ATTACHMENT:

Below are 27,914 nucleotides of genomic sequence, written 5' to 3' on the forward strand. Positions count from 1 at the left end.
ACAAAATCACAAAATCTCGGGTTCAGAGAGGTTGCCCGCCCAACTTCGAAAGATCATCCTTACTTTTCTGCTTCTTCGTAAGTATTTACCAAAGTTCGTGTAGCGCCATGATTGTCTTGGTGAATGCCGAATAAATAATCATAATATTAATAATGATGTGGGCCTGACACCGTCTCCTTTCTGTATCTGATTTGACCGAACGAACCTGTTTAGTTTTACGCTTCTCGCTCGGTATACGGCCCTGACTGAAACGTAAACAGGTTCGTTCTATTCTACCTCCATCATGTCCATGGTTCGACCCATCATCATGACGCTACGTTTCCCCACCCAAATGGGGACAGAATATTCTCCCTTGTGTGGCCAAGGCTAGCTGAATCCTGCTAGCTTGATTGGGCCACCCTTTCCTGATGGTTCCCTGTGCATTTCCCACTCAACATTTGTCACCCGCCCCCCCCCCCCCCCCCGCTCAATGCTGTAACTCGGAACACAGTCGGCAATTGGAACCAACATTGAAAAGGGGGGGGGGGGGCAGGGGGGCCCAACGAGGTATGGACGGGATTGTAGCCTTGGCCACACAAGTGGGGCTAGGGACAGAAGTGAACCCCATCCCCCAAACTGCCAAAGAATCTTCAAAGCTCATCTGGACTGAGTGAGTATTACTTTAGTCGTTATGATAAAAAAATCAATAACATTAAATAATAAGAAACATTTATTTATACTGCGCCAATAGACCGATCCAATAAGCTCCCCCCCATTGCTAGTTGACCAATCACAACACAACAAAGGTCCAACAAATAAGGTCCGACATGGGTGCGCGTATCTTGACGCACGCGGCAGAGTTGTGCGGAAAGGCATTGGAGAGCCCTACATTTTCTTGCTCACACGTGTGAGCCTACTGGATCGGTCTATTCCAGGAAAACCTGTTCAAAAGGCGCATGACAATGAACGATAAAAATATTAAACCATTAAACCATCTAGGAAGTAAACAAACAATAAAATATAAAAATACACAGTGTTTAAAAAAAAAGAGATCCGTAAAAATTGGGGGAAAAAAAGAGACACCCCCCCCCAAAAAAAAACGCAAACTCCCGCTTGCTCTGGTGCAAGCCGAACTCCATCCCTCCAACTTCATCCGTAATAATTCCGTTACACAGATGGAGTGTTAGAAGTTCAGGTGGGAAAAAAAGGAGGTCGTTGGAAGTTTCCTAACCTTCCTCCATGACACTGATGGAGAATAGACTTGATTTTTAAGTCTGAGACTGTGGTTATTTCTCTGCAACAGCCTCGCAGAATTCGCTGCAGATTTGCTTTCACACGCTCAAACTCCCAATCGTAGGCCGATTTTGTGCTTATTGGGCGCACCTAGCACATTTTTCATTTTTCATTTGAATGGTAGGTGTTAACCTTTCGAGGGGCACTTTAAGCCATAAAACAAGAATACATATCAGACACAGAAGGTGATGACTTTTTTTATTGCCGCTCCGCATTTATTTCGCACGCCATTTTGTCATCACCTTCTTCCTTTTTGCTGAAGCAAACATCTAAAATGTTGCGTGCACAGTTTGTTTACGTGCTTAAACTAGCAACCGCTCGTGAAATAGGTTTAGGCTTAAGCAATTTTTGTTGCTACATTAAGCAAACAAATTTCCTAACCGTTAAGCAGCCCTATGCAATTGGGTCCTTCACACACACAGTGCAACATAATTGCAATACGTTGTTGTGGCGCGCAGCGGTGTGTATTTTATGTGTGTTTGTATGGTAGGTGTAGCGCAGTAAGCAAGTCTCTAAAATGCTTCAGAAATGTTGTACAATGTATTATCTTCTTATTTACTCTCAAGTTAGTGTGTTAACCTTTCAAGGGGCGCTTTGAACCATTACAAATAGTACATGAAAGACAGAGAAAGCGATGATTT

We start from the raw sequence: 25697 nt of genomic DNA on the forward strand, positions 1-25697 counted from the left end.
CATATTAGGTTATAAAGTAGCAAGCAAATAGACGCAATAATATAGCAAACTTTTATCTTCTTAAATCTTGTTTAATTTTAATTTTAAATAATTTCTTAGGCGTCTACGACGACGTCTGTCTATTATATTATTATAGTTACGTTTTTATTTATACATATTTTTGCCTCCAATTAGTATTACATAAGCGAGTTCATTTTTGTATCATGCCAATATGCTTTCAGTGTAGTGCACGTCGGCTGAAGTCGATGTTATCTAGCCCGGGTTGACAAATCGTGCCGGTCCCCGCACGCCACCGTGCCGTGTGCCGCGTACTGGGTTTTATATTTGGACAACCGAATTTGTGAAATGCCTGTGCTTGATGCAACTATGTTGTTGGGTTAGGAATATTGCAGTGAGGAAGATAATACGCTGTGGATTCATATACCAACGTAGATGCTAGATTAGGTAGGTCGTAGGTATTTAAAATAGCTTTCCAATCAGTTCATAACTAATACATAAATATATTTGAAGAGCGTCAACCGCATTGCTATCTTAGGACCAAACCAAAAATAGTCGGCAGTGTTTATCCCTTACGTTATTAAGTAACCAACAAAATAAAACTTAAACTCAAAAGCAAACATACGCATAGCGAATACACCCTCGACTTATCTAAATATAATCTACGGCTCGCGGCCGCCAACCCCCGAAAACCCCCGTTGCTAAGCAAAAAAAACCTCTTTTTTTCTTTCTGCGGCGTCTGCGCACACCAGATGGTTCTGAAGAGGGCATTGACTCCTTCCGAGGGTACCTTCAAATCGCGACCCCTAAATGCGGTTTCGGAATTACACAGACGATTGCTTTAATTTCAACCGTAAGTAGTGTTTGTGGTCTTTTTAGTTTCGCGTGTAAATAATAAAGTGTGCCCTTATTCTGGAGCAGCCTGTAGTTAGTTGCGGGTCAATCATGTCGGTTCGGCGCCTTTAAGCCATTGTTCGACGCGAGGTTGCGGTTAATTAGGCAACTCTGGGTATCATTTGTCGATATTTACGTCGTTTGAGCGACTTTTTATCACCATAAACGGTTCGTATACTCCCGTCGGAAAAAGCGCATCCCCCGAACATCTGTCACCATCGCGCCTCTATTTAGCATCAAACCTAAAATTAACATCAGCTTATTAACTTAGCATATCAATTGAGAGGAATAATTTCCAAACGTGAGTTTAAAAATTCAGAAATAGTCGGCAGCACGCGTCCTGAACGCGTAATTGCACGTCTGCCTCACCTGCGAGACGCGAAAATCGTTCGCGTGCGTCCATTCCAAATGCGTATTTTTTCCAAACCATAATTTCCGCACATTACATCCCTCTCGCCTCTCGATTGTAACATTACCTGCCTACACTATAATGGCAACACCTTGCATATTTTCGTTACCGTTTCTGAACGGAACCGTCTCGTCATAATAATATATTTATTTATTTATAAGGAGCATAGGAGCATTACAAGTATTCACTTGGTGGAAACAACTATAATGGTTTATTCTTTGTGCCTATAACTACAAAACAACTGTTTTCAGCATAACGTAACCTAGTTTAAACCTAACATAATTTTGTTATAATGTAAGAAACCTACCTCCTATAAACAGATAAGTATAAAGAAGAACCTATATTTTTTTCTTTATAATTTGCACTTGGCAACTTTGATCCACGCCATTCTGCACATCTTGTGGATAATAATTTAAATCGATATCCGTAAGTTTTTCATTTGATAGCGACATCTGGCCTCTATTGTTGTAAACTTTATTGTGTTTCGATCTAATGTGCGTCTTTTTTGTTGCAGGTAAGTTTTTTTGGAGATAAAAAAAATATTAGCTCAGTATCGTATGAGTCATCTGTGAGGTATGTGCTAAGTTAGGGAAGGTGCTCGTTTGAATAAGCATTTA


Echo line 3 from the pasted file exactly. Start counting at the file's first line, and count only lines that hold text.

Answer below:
We start from the raw sequence: 25697 nt of genomic DNA on the forward strand, positions 1-25697 counted from the left end.